Following an FDA postmarketing requirement to all manufacturers of GBCAs in the United States in December 2009,22 we voluntarily initiated this study on gadobutrol adhering to the FDA's stipulations. The study title was “Prospective non-randomized cohort study (open-label, multicenter) to assess the magnitude of potential risk with the administration of Gadovist in patients with moderate to severe renal impairment for the development of NSF based on diagnostically specific clinical and histopathologic information” (EudraCT no. 2008-004496-22, NCT00828737). The initiation of this “GRIP” study (Gadobutrol in Renally Impaired Patients) was a preemptive measure. In 2009, gadobutrol was not yet approved in the United States, but Bayer planned its market introduction in the near future and therefore decided to voluntarily perform this study with gadobutrol following the specific FDA stipulations.


Study Design

GRIP was a prospective, nonrandomized, open-label phase IV study performed in 55 centers in 9 countries (Germany [18 centers], Italy [10], Spain [3], Austria [6], Switzerland [1], Canada [5], Australia [2], South Korea [8], and Thailand [2]). The study period lasted from December 2008 to January 2015. The primary objective was to assess the magnitude of potential risk of developing NSF after gadobutrol administration in patients with moderate to severe renal impairment.

Study Population

The study population consisted of patients with moderate to severe renal impairment scheduled for gadobutrol-enhanced MRI within the approved indications and dose. The study was conducted in accordance with all international and local guidelines and laws stated by the involved institutional review boards. Oral and written informed consent was obtained before each examination.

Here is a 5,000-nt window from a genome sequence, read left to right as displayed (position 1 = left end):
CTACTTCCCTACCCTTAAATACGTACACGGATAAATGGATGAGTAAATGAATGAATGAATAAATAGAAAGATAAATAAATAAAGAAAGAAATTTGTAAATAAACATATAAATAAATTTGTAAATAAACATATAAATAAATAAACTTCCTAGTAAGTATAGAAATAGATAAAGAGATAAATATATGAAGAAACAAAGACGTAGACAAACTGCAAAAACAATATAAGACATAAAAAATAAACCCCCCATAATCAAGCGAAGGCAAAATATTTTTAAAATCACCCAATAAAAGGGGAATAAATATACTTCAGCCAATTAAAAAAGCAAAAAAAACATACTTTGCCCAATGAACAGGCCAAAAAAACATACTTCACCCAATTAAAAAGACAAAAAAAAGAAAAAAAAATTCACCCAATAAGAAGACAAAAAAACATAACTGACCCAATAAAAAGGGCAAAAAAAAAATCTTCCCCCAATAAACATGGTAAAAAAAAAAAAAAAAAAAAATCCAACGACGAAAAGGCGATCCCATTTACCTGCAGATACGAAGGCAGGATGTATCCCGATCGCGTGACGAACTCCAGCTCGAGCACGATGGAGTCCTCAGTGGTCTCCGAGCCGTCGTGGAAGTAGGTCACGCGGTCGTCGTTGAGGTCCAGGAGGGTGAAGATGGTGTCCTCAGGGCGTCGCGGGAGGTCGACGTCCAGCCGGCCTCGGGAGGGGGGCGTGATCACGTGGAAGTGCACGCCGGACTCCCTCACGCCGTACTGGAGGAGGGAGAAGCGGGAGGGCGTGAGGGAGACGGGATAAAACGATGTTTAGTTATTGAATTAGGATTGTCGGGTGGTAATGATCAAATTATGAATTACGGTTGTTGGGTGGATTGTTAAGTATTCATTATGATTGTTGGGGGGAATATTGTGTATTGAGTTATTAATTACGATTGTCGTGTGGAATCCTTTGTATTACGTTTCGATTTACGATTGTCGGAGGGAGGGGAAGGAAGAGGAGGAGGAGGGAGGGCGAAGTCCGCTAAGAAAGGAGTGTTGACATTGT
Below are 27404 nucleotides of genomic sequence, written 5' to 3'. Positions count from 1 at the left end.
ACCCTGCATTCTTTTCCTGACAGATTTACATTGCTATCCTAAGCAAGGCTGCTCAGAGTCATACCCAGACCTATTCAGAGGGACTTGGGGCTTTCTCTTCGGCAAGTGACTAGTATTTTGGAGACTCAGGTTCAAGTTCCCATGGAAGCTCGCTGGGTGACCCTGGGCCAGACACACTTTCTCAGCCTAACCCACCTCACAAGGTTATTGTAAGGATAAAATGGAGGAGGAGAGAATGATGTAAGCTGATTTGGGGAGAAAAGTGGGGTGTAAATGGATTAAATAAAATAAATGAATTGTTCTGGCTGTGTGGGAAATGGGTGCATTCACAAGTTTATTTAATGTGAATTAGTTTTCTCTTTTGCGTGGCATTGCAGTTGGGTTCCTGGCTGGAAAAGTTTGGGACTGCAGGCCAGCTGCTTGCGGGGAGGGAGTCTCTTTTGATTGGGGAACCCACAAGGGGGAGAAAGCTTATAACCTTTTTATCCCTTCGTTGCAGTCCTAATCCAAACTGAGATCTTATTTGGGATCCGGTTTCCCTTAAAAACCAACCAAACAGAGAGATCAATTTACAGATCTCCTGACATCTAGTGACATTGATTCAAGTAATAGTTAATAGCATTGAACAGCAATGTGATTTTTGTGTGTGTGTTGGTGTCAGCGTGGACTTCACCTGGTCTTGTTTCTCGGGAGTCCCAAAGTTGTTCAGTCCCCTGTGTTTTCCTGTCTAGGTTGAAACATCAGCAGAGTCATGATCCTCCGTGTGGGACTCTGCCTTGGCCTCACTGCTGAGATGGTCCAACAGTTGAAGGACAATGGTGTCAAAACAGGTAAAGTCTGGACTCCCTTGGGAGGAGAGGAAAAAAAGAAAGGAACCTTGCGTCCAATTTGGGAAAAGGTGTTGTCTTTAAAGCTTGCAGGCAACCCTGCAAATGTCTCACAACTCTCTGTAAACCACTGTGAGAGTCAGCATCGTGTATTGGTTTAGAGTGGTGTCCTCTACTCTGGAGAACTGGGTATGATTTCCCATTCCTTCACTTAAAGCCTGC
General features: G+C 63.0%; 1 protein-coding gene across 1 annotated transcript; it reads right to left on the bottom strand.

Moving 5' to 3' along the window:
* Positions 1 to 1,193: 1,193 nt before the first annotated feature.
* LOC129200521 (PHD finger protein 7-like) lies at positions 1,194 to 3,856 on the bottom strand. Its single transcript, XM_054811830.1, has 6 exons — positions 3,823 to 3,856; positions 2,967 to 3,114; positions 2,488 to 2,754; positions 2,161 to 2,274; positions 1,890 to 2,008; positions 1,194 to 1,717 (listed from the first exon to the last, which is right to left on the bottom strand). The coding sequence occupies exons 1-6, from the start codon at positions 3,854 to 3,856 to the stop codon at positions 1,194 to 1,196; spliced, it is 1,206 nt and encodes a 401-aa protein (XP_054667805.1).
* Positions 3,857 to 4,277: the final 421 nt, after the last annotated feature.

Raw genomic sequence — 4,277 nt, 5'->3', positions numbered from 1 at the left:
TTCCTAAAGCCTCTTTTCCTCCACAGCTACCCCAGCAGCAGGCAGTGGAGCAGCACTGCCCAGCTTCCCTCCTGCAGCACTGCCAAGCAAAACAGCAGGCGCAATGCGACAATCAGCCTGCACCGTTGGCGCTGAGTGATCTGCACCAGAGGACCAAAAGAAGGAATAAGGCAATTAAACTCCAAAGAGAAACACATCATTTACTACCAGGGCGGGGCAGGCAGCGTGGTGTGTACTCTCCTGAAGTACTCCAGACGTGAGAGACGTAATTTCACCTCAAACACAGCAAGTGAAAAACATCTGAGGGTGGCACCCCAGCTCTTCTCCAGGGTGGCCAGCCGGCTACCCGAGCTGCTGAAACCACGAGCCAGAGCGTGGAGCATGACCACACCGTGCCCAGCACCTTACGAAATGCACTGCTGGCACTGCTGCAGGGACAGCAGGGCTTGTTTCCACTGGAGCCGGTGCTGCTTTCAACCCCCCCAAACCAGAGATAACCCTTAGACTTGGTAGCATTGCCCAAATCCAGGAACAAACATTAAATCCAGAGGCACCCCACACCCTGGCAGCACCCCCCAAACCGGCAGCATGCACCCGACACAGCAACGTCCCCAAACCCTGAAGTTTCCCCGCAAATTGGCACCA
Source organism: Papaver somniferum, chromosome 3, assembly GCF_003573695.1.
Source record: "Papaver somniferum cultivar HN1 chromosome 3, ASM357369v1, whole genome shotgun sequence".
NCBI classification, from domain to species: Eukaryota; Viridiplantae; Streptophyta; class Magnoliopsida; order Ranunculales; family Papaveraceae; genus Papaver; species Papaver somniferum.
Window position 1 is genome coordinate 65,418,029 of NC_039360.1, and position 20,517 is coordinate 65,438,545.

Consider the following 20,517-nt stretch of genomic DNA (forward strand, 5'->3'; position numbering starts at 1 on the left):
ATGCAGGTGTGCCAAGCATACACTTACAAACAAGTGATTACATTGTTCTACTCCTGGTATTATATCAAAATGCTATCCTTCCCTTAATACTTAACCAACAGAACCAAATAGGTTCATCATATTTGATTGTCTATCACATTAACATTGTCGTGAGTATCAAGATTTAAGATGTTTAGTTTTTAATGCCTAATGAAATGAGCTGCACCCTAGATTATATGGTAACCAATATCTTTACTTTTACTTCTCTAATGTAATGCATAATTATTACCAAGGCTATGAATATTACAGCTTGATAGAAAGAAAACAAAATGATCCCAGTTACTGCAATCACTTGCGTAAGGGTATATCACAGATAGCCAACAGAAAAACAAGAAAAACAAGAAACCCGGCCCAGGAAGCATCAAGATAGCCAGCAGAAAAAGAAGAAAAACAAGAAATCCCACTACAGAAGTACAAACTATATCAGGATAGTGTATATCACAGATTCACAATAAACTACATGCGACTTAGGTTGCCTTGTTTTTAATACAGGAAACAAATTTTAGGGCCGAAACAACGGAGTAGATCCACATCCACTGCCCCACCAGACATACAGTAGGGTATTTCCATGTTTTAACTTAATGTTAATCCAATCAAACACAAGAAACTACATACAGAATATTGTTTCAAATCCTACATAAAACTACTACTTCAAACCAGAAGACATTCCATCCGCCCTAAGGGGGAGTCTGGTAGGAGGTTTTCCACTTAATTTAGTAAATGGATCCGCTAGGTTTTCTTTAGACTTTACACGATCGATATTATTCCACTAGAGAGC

The classification of cohorts based on the degree of renal impairment was already described by Lauenstein et al23 in a study on gadoxetate disodium. The identical classification was used in the present study. The definitions in brief are as follows: “severe” renal impairment was defined by an eGFR of <30 mL/min per 1.73 m2 or dialysis. “Moderate” renal impairment was defined as an eGFR between ≥30 and ≤59 mL/min per 1.73 m2. However, renal status was tested twice—first during screening within 6 weeks before the gadobutrol injection at the local laboratory and second at baseline (ie, 48 hours before gadobutrol administration) at a central laboratory. As a result, 2 additional cohorts were defined post hoc: (1) an “extended moderate” renal impairment cohort (presenting an eGFR ≤59 mL/min per 1.73 m2 at screening, but >59 and ≤65 mL/min per 1.73 m2 at baseline) and (2) a “mild” renal impairment cohort (presenting an eGFR ≤59 mL/min per 1.73 m2 at screening, but an eGFR >65 mL/min per 1.73 m2 at baseline) (Table 1).

Classification of Study Cohorts


All patients received a single intravenous bolus injection of 0.1 mmol/kg (0.1 mL/kg) bw gadobutrol followed by a 20 mL saline flush in the framework of the clinical routine diagnostic workup. Gadobutrol is marketed in all participating countries and was provided by the local hospital pharmacies.

Target Variables

The primary target variable was defined as the number of patients with moderate to severe renal impairment who developed NSF during the 2-year follow-up period.23 Nephrogenic systemic fibrosis was defined as described by Girardi et al.4 Secondary target variables included (1) number of patients without biopsy but who later developed NSF-like symptoms based solely on the clinical score by Girardi et al4; and (2) number and characteristics of adverse events reported in association with the administration of gadobutrol.

Study Procedures

The study procedures were identical to those described by Lauenstein et al.23 Our focus was to establish a standardized diagnostic workup and data collection for potential NSF cases in the daily clinical routine.